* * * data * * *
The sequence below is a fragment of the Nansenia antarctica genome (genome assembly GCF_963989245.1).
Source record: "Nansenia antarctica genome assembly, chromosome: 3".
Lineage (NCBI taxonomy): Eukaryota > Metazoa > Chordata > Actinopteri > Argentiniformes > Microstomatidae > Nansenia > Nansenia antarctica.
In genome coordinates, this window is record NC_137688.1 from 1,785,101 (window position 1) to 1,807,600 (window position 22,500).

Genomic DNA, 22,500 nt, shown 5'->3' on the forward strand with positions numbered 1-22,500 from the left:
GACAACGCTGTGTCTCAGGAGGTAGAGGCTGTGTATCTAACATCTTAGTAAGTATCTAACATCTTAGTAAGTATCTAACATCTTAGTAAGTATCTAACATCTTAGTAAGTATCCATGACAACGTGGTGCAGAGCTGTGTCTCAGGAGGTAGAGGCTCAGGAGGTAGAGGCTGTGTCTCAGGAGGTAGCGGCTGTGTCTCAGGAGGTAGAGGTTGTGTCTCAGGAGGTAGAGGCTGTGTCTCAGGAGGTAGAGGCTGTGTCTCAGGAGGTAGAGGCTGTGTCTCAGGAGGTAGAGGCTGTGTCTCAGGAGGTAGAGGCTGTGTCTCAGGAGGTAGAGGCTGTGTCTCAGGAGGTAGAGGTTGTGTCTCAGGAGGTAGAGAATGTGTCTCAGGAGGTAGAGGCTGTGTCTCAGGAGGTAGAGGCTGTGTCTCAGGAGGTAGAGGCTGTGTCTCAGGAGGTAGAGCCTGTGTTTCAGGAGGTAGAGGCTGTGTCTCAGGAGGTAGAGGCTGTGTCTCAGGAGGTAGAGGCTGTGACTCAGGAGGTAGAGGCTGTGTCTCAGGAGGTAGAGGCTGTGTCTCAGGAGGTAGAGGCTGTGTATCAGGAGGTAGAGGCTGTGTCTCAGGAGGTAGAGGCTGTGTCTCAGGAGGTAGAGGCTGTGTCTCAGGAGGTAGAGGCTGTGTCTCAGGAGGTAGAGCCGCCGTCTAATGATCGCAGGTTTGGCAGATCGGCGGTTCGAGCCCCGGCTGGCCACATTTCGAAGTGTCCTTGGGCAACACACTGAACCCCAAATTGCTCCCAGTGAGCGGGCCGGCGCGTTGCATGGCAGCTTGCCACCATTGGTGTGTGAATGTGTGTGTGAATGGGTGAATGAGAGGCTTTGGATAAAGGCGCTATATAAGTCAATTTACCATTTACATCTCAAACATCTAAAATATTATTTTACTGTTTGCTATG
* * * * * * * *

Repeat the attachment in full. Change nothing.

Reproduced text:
The sequence below is a fragment of the Nansenia antarctica genome (genome assembly GCF_963989245.1).
Source record: "Nansenia antarctica genome assembly, chromosome: 3".
Lineage (NCBI taxonomy): Eukaryota > Metazoa > Chordata > Actinopteri > Argentiniformes > Microstomatidae > Nansenia > Nansenia antarctica.
In genome coordinates, this window is record NC_137688.1 from 1,785,101 (window position 1) to 1,807,600 (window position 22,500).

Genomic DNA, 22,500 nt, shown 5'->3' on the forward strand with positions numbered 1-22,500 from the left:
GACAACGCTGTGTCTCAGGAGGTAGAGGCTGTGTATCTAACATCTTAGTAAGTATCTAACATCTTAGTAAGTATCTAACATCTTAGTAAGTATCTAACATCTTAGTAAGTATCCATGACAACGTGGTGCAGAGCTGTGTCTCAGGAGGTAGAGGCTCAGGAGGTAGAGGCTGTGTCTCAGGAGGTAGCGGCTGTGTCTCAGGAGGTAGAGGTTGTGTCTCAGGAGGTAGAGGCTGTGTCTCAGGAGGTAGAGGCTGTGTCTCAGGAGGTAGAGGCTGTGTCTCAGGAGGTAGAGGCTGTGTCTCAGGAGGTAGAGGCTGTGTCTCAGGAGGTAGAGGCTGTGTCTCAGGAGGTAGAGGTTGTGTCTCAGGAGGTAGAGAATGTGTCTCAGGAGGTAGAGGCTGTGTCTCAGGAGGTAGAGGCTGTGTCTCAGGAGGTAGAGGCTGTGTCTCAGGAGGTAGAGCCTGTGTTTCAGGAGGTAGAGGCTGTGTCTCAGGAGGTAGAGGCTGTGTCTCAGGAGGTAGAGGCTGTGACTCAGGAGGTAGAGGCTGTGTCTCAGGAGGTAGAGGCTGTGTCTCAGGAGGTAGAGGCTGTGTATCAGGAGGTAGAGGCTGTGTCTCAGGAGGTAGAGGCTGTGTCTCAGGAGGTAGAGGCTGTGTCTCAGGAGGTAGAGGCTGTGTCTCAGGAGGTAGAGCCGCCGTCTAATGATCGCAGGTTTGGCAGATCGGCGGTTCGAGCCCCGGCTGGCCACATTTCGAAGTGTCCTTGGGCAACACACTGAACCCCAAATTGCTCCCAGTGAGCGGGCCGGCGCGTTGCATGGCAGCTTGCCACCATTGGTGTGTGAATGTGTGTGTGAATGGGTGAATGAGAGGCTTTGGATAAAGGCGCTATATAAGTCAATTTACCATTTACATCTCAAACATCTAAAATATTATTTTACTGTTTGCTATG